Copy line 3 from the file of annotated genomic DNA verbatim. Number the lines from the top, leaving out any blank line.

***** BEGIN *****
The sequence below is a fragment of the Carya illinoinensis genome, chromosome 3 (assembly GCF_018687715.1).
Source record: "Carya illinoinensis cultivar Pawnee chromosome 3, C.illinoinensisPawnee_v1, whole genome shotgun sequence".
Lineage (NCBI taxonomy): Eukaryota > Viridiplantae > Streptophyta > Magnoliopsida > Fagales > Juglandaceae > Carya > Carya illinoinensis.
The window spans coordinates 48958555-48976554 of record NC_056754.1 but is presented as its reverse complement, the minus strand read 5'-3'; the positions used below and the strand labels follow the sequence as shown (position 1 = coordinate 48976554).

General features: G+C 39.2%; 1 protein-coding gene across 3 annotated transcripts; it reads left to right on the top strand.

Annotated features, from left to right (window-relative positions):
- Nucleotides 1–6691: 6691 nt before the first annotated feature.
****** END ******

Lineage (NCBI taxonomy): Eukaryota > Viridiplantae > Streptophyta > Magnoliopsida > Fagales > Juglandaceae > Carya > Carya illinoinensis.